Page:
Cattle futures firmed and gained Thursday with more trader interest and perhaps more confidence wholesale price volatility may be gentler.
Feeder Cattle futures closed an average of $1.62 higher ($1.15 to $2.75 higher).
Live Cattle futures closed an average of 42¢ higher (10¢ to 57¢ higher), except for 10¢ lower in the back contract.
Corn futures closed mostly 1¢ lower, except for 1¢ to 4¢ higher in the front four contracts.
Soybean futures closed mixed, 2¢ to 14¢ higher through Sep ’23 and then mostly 1¢ to 3¢ lower.
Negotiated cash fed cattle trade ranged from light on moderate demand in the Texas Panhandle to limited on moderate demand in the other regions through Thursday afternoon, with too few transactions to trend, according to the Agricultural Marketing Service.
Live prices were $1 lower in Nebraska on Wednesday at $156/cwt. and dressed prices were $1-$2 lower at $247.
Last week, live prices were at $155 in the Southern Plains and $157-$158 in the western Corn Belt where dressed prices were $248-$249.
Choice Boxed beef cutout value was $1.68 lower Thursday afternoon at $247.28/cwt. Select was 78¢ higher at $220.55/cwt.
Major U.S. financial indices ended their recent skid Thursday. Apparently, it was a situation of bad news being good news. In this case, weekly unemployment insurance claims were a bit higher than expected.
Seasonally adjusted initial claims for the week ending Dec. 3 were 4,000 more than the previous week at 230,000. The advance number for seasonally adjusted insured unemployment during the week ending Nov. 26 was 1.67 million, which was 62,000 more than the previous week’s revised level, according to the U.S. Department of Labor.
The Dow Jones Industrial Average closed 183 points higher. The S&P 500 closed 29 points higher. The NASDAQ was up 123 points.
West Texas Intermediate Crude Oil futures (CME) closed 55¢ to 82¢ lower through the front six contracts.
Earlier this week, the U.S. Department of Agriculture published the final rule that will require packers to submit contractual information for the purchase of cattle. The rule applies to beef packers that slaughtered an average of not less than 5% of the number of fed cattle slaughtered nationally during the immediately preceding five calendar years.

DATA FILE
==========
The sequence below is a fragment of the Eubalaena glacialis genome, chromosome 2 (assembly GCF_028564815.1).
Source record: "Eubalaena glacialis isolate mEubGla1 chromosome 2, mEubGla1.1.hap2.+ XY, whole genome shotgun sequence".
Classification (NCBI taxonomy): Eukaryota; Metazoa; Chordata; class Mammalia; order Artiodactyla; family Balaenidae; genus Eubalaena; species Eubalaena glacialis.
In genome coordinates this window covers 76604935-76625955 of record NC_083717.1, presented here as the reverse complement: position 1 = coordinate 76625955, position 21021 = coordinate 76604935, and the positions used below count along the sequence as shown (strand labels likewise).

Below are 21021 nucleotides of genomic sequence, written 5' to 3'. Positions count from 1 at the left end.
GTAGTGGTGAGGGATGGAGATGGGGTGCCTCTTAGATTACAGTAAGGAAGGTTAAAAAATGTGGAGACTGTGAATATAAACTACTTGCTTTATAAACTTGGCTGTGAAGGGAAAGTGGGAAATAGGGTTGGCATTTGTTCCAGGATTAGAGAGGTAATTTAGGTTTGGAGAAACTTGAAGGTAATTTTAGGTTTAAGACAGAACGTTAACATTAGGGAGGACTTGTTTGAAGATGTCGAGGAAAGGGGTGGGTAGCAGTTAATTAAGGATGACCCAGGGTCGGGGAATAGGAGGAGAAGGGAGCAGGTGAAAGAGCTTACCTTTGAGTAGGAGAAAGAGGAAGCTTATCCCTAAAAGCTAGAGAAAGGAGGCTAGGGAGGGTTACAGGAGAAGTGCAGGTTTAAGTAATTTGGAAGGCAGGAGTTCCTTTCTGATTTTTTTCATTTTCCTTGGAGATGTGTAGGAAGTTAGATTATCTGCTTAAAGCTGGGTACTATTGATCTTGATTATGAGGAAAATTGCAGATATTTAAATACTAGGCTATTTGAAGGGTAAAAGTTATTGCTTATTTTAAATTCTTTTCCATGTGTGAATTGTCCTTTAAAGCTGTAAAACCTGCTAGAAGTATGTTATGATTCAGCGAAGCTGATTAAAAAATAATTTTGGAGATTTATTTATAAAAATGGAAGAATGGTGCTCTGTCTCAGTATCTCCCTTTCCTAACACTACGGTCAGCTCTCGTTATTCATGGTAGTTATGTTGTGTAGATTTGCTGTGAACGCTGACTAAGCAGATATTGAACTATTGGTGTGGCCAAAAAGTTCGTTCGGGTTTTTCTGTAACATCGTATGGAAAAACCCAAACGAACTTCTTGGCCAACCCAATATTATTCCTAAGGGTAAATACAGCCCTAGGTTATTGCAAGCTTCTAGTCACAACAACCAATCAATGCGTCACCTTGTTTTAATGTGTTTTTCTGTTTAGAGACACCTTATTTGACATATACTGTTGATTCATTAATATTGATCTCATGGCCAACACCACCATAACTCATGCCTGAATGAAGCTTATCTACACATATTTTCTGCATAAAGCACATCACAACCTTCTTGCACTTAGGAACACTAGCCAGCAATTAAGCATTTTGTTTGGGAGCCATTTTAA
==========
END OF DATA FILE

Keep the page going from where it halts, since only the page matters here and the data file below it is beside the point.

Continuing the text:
The rule stems from the Consolidated Appropriations Act of 2022, which directed the Agricultural Marketing Service (AMS) to create a Cattle Contracts Library Pilot Program (library) to increase market transparency for cattle producers.
Publication of the final rule, which goes into effect on Jan. 6, 2023, aims to ensure complete reporting of contractual information and volumes purchased against the contracts, including: supplemental information on cattle requirements; associated schedules of premiums and discounts; delivery and transportation terms and payments; appendices and agreements of financing, risk-sharing, or profit sharing; or other financial arrangements associated with such contracts, whenever new contracts are offered, or existing contracts are updated.
“We are pleased that USDA listened to feedback from stakeholders like NCBA while crafting the final rule on the Cattle Contract Library Pilot Program. We are hopeful that this pilot program will strike an appropriate balance between offering cattle producers additional insight into the market while also protecting their proprietary business information,” says Tanner Beymer, Senior Director of Government Affairs for the National Cattlemen’s Beef Association (NCBA). “A Cattle Contract Library is just one of many tools NCBA has advocated for to help producers make informed business decisions and capture the most value possible for their cattle.”
All information related to the library pilot is posted on the AMS Cattle Contract Library webpage here.